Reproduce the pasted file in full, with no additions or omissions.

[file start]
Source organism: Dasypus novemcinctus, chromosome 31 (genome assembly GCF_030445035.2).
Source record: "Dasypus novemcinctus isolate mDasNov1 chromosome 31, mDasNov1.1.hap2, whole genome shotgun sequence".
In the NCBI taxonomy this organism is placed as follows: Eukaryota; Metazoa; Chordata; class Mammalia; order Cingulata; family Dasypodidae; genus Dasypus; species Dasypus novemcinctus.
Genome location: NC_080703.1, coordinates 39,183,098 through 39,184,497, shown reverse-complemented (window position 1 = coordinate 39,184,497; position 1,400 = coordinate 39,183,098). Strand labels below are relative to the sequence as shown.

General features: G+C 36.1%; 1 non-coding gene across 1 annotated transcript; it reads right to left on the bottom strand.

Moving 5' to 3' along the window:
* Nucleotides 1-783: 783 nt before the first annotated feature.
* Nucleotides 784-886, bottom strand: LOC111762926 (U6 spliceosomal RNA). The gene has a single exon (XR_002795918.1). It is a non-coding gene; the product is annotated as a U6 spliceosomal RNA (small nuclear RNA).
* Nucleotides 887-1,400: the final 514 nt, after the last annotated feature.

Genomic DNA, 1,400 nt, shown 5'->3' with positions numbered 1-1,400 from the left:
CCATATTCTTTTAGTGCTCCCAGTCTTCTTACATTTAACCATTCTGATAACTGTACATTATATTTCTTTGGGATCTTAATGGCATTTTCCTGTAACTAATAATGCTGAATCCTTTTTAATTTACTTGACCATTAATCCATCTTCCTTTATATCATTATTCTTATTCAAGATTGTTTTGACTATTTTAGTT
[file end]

Source organism: Dasypus novemcinctus, chromosome 31 (genome assembly GCF_030445035.2).
Source record: "Dasypus novemcinctus isolate mDasNov1 chromosome 31, mDasNov1.1.hap2, whole genome shotgun sequence".
In the NCBI taxonomy this organism is placed as follows: Eukaryota; Metazoa; Chordata; class Mammalia; order Cingulata; family Dasypodidae; genus Dasypus; species Dasypus novemcinctus.
Genome location: NC_080703.1, coordinates 39,183,098 through 39,184,497, shown reverse-complemented (window position 1 = coordinate 39,184,497; position 1,400 = coordinate 39,183,098). Strand labels below are relative to the sequence as shown.

General features: G+C 36.1%; 1 non-coding gene across 1 annotated transcript; it reads right to left on the bottom strand.

Moving 5' to 3' along the window:
* Nucleotides 1-783: 783 nt before the first annotated feature.
* Nucleotides 784-886, bottom strand: LOC111762926 (U6 spliceosomal RNA). The gene has a single exon (XR_002795918.1). It is a non-coding gene; the product is annotated as a U6 spliceosomal RNA (small nuclear RNA).
* Nucleotides 887-1,400: the final 514 nt, after the last annotated feature.

Genomic DNA, 1,400 nt, shown 5'->3' with positions numbered 1-1,400 from the left:
CCATATTCTTTTAGTGCTCCCAGTCTTCTTACATTTAACCATTCTGATAACTGTACATTATATTTCTTTGGGATCTTAATGGCATTTTCCTGTAACTAATAATGCTGAATCCTTTTTAATTTACTTGACCATTAATCCATCTTCCTTTATATCATTATTCTTATTCAAGATTGTTTTGACTATTTTAGTT